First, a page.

French Table Clock Reproduction, ca. 1870
Appraised Value: $7,000
IMAGE: 1 of 2
Appraisal Video: (3:01)
GUEST: My son, Eric, talked my husband and I into going to an auction that we really weren't planning to go to, and we fell in love with this clock. We were planning to go to Italy for our 30th wedding anniversary and decided it was going to be either the clock or Italy, and we decided on the clock. We thought we could enjoy it every day, and a trip to Italy would be over, so our son was kind of pushing for us to get it, also. And we knew nothing about clocks.
APPRAISER: Well, it's a French table clock. It is signed down below here, and if you do look up that maker's name, you'll find a couple of different generations who were clockmakers working in Paris. The first Thuret generation was working very late in the 17th century and early into the 18th century. And the second generation, his son, was working into the first quarter of the 18th century. So, with that information, we would assume that the clock is of that period. For that period, we would call this boulle decoration, with this inlaid brass. It's beautifully cast brass in gilded components. The mechanism is a cast brass plate and then applied with enameled Roman numerals. And then, down below, we have a pendulum with a wonderful sort of starburst. But as a connoisseur, we have to look beyond what we think this is and really study it carefully. And if this indeed were one of those two generations of Thuret makers in Paris, we would expect this to be tortoiseshell. We find that this is actually painted veneer, so it gives us a hint that this may not be early 18th century or late 17th century. And, in fact, the more we look, the fixtures, the castings, the screws that are used, the hinges-- it's more modern than either of those two makers. But it is still a magnificent clock. So, in fact, it is a clock not of that period that we would hope, but it's a clock from the 1870s that was made as sort of a revival piece from that late 17th, early 18th century group of makers. Now, it's a wonderful clock; it's a beautiful clock. And you bought this at auction, and do you mind saying what you paid for it?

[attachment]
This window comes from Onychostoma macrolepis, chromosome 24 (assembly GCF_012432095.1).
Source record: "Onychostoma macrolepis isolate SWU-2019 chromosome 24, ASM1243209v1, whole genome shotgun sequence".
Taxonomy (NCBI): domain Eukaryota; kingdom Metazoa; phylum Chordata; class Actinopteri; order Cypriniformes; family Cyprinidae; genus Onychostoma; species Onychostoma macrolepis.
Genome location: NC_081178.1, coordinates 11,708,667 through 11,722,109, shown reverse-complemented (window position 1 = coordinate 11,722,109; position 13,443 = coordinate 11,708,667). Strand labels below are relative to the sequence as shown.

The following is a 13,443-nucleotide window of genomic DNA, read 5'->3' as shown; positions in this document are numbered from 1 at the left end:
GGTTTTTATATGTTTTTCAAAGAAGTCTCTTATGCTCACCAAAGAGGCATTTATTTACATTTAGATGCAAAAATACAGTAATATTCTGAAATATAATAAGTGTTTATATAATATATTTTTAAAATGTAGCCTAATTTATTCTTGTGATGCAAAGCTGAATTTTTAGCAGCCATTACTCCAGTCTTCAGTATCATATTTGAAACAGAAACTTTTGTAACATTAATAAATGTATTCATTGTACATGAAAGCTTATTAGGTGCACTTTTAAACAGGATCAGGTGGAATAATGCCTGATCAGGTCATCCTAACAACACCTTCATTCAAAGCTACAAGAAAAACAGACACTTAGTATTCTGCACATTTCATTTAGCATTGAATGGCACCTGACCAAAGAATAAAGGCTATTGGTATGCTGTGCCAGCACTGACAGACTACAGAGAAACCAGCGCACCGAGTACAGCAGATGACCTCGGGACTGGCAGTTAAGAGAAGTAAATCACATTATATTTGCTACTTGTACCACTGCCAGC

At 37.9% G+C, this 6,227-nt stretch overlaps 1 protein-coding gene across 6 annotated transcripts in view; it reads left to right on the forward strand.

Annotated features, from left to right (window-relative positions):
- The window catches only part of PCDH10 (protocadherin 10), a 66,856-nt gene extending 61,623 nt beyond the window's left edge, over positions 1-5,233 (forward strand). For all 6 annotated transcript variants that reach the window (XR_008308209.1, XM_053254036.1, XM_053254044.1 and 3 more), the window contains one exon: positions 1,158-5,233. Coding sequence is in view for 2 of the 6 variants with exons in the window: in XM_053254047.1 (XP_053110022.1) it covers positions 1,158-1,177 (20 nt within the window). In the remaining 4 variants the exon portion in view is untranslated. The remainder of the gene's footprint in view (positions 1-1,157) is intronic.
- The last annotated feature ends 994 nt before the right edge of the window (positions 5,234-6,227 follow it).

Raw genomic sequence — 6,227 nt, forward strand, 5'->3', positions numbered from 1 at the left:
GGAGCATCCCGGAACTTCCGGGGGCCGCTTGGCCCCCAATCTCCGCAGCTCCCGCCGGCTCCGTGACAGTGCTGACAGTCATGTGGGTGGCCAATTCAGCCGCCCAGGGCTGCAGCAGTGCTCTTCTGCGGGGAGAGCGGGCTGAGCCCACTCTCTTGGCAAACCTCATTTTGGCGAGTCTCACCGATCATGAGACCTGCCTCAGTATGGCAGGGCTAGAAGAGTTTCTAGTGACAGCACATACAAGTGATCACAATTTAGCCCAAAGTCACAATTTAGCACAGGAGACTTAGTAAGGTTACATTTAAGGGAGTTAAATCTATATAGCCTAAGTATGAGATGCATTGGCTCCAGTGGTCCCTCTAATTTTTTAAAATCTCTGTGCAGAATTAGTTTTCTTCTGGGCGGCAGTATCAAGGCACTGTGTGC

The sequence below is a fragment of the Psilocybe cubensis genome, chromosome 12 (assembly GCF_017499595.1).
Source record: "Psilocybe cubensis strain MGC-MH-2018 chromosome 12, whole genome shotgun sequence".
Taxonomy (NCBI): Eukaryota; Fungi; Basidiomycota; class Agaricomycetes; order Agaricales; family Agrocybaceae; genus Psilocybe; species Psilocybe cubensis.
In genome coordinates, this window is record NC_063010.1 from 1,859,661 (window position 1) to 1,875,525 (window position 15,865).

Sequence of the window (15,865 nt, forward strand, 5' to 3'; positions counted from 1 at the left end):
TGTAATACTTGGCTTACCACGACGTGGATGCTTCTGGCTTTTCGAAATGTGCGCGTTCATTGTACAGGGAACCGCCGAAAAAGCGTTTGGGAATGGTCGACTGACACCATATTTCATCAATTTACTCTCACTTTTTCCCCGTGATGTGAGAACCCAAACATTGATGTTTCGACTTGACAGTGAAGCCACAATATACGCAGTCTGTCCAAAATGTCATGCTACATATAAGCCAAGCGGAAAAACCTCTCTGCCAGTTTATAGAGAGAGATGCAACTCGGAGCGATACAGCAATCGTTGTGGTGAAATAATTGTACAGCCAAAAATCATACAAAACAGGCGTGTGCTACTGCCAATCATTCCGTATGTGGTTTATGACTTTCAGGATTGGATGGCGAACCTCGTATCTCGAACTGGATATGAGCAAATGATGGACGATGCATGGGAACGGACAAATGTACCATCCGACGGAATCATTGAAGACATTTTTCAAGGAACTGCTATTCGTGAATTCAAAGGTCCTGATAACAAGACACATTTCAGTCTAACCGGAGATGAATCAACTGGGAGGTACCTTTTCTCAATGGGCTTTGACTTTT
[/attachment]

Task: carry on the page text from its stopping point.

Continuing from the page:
GUEST: We paid $7,000 for it.
APPRAISER: $7,000? Well, you paid full retail for it at auction, but I would have no problem at all appraising this for insurance purposes for $7,000. And you have a lovely clock that you can enjoy for many years, whereas if you went on that holiday over to Italy, that would be over, you know, quite quickly.
GUEST: Okay, well, thank you so much.
APPRAISER: If this were a late 17th, early 18th century clock, we're talking in excess of $100,000.
This website is produced for PBS Online by WGBH Boston. ©1997-2015 WGBH Educational Foundation.
ANTIQUES ROADSHOW is a trademark of the BBC and is produced for PBS by WGBH under license from BBC Worldwide.
WGBH and PBS are not responsible for the content of websites linked to or from ANTIQUES ROADSHOW Online.
PBS is a 501(c)(3) not-for-profit organization.